Rebensburg takes GS lead with win in Ofterschwang
OFTERSCHWANG, Germany – In the warm spring sun and with a very loud and happy home crowd, 2011 World Cup champion Viktoria Rebensburg started out the day on top in the World Cup giant slalom Friday and ended the day the same way, edging world giant slalom champion Tina Maze by 0.06 seconds for the win.
“It’s a great feeling to win at home,” Rebensburg said. “There’s so much energy from the crowd and it’s wonderful. I didn’t have a good feeling on the course in the second run. I actually thought I was behind. But it turned out well.”
After leading the first run on the soft but stable course in Ofterschwang, the German crossed the finish line with a combined time of 2 minutes, 33.30 seconds. The victory was Rebensburg’s second of the season, following her win in Aspen. She also took second in Soelden and third in Kranjska Gora and now charges ahead in the GS standings, leading with 390 points as Tessa Worley, who was seventh Friday, now trails with 346.
Elisabeth Goergl is also still in the running for the GS globe with 281 points. On Friday the Austrian notched her third GS podium of the season, tying Italy’s Irene Curtoni for third place, 0.74 seconds back. Besides a crash in Kranjska Gora when she was blazing down the second run for the win, the worst finish Goergl has had in GS this season is seventh.
Curtoni was perhaps the happiest person in the sun at the end of the day. Friday marked her first career podium and she wiped tears from her eyes as she stood in the leader’s box with Goergl.
After a slow start to the season, Maze is surging forward in giant slalom with her second straight podium. This, she said, is due to reverting back to the skis that helped her earn the gold medal last season in Garmisch-Partenkirchen.
“I’m skiing much better since I changed my skis. I found that rhythm for GS that I should have found before,” the Slovenian said. “I was trying to use longer skis at the start of the season. Then I went back on the world champion skis. It’s important for me to ski soft. I’m glad I can do that again.”
“Skiing soft” is one way to describe the necessary technique for a slope baking in nearly 10 degrees and spring sun. Rebensburg said the secret was not allowing one’s skis to wander outside of the track.
“It’s really important that you put the ski in the track,” she said. “It doesn’t really matter if you’re on the gate direct. You just have to ski in the track.”
The course itself held up remarkably well, as evidenced by Nadia Fanchini who, wearing bib No. 57, somehow skied to sixth place. The Italian re-entered the World Cup after a long recovery from injury in Kranjska Gora, but failed to qualify in that GS and also in the following race in Soldeu.
Skiing to 16th in the first run Friday, Fanchini put down by far the fastest second run (1:17.99) to land in sixth. Most of the Italians however, were directing their attention on Curtoni, who had the second fastest second run (1:18.23) and had only previously notched three top 10s on the World Cup, never having earned anything better than seventh.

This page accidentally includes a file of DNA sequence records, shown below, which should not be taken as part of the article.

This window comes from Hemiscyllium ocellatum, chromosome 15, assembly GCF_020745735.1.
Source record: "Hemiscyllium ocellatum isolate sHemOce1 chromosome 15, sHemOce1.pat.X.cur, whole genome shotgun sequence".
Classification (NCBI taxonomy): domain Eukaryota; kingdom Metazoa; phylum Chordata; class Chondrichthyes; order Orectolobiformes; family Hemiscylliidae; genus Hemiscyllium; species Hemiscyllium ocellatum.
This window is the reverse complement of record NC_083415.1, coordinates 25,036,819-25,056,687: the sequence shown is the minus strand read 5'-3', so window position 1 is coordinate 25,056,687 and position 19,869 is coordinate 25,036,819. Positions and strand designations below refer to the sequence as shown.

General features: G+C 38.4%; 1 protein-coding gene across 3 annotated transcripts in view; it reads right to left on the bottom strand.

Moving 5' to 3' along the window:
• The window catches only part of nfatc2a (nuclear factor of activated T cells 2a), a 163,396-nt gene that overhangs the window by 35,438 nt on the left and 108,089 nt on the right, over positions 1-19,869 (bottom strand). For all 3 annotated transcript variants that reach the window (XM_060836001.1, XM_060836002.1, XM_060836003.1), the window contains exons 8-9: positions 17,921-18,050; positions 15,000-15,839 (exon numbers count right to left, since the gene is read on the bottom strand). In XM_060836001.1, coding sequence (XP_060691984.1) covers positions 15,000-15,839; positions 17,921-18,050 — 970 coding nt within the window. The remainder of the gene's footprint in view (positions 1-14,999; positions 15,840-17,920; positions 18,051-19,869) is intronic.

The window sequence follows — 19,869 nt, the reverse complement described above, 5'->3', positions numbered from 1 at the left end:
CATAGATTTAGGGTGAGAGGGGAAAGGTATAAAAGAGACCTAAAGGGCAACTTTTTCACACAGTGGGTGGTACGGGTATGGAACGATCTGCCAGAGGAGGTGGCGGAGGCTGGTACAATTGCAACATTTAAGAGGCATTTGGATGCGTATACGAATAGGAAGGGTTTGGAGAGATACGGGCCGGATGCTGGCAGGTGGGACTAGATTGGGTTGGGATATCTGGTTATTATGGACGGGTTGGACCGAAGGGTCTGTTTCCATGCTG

“I always work so hard for this. Finally it came,” said Curtoni, who went to take her place on the podium several minutes before the flower ceremony even began. “I can’t believe it. I think before, ‘it’s not my slope, it’s flat and the snow is fast.’ But it means I can go fast everywhere.”
As mentioned before, going fast has been par for the course for Goergl this season. No matter the terrain, she has been amazingly consistent in GS.
“This course looks easy but it’s not easy,” Goergl said of Ofterschwang, where she also podiumed the last time the ladies World Cup stopped here in 2009. “It’s really rolly and you have to push every turn and ski on the limit, be smooth over the rolls. I have a good technique. I developed my technique from the last season to this. I keep skiing as good as I can. I think the level is really, really good in GS. It’s getting better and better every year.”
A couple of athletes got tripped up after the roll about midway down the course in the first run. Anna Fenninger, who began the day third in the GS standings, missed the gate after the roll and Maria Hoefl-Riesch slid onto her side and also ended up on the DNF list.
Sweden’s Jessica Lindell-Vikarby notched the best GS race of her career Friday, firing down both runs with the best of them and barely missed the podium, ending up in fifth place, 0.76 seconds back. After Fanchini in sixth and Worley in seventh, Austrian Stefanie Koehle had another solid race in eighth, 1.25 seconds back. Julia Mancuso put down her best GS race since her podium in Aspen with a ninth place-finish Friday, 1.28 back and Lindsey Vonn, in spite of two near-crashes, still managed to land in 10th, 1.36 seconds back.
Vonn still has a very healthy lead in the overall World Cup standings. She has 1628 points, but Maze closed the gap a little bit Friday with her second place and now trails in the overall with 1154 points.
Friday’s GS race replaced the race originally scheduled for Courchevel in December, which was canceled due to heavy snowfall. It was first moved to Soldeu, Andorra, last month, where it was again canceled due to fierce wind.
Ladies racing continues with the original GS in Ofterschwang Saturday followed by slalom on Sunday.
by Shauna Farnell